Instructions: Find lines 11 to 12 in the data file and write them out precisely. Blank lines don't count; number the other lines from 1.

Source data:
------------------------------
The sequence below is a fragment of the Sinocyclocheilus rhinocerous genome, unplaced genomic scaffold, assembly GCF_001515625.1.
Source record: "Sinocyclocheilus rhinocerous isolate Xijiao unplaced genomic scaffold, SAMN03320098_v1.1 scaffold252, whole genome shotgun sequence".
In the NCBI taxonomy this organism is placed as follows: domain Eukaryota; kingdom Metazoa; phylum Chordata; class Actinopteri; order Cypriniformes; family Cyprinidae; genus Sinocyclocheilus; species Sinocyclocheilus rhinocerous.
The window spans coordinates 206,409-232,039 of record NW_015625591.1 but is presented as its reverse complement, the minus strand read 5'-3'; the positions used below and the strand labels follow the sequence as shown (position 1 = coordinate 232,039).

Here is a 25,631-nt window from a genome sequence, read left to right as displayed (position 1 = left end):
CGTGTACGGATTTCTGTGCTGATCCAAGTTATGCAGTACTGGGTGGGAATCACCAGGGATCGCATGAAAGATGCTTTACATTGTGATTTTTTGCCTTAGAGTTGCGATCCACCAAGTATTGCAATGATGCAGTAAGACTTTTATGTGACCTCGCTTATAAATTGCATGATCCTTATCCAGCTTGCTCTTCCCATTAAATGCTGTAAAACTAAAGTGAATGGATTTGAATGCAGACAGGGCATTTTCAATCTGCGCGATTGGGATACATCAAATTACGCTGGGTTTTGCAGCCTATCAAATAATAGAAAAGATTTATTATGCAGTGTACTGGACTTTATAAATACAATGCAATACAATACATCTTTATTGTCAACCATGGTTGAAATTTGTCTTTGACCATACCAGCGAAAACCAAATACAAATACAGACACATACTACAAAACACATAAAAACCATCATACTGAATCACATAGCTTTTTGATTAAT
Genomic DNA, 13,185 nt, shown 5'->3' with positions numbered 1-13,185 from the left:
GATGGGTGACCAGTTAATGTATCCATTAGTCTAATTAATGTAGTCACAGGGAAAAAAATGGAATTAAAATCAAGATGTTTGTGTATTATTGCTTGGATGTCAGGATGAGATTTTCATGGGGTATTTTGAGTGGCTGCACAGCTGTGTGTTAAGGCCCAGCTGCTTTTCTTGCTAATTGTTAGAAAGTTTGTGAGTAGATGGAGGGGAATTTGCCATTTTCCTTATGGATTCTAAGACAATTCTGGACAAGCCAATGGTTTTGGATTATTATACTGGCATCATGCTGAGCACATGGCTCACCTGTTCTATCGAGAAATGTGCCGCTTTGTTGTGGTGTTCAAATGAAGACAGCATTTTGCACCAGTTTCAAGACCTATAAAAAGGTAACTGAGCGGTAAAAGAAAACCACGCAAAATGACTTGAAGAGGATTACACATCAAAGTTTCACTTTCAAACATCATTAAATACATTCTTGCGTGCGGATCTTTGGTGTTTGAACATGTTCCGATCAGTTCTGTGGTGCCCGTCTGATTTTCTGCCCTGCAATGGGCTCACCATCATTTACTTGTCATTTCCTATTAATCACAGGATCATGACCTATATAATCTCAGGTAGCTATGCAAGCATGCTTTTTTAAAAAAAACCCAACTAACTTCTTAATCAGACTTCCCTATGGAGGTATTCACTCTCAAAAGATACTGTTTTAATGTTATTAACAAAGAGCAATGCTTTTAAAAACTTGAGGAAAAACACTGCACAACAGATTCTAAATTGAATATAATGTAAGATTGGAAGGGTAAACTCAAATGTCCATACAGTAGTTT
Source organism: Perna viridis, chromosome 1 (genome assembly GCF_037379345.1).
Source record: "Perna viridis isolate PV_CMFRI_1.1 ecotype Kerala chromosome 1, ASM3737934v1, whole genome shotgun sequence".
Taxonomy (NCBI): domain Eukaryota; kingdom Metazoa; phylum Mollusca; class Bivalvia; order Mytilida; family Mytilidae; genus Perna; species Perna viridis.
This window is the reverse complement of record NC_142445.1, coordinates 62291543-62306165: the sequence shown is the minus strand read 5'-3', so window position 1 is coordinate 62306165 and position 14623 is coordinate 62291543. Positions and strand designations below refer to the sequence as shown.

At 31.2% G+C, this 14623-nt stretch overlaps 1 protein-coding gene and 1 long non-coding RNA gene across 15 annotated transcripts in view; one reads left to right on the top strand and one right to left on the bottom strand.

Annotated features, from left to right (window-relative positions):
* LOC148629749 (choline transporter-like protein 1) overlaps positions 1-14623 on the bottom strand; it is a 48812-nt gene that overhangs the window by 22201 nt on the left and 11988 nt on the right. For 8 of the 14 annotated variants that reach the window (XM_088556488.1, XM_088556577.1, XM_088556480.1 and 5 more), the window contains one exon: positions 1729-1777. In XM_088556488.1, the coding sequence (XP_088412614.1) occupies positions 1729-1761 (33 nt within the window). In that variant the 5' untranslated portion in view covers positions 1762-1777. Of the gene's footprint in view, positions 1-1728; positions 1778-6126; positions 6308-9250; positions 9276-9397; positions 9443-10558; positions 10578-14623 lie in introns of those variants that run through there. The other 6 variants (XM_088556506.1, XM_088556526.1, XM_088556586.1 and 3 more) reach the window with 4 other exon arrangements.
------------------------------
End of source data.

Taxonomy (NCBI): domain Eukaryota; kingdom Metazoa; phylum Mollusca; class Bivalvia; order Mytilida; family Mytilidae; genus Perna; species Perna viridis.
This window is the reverse complement of record NC_142445.1, coordinates 62291543-62306165: the sequence shown is the minus strand read 5'-3', so window position 1 is coordinate 62306165 and position 14623 is coordinate 62291543. Positions and strand designations below refer to the sequence as shown.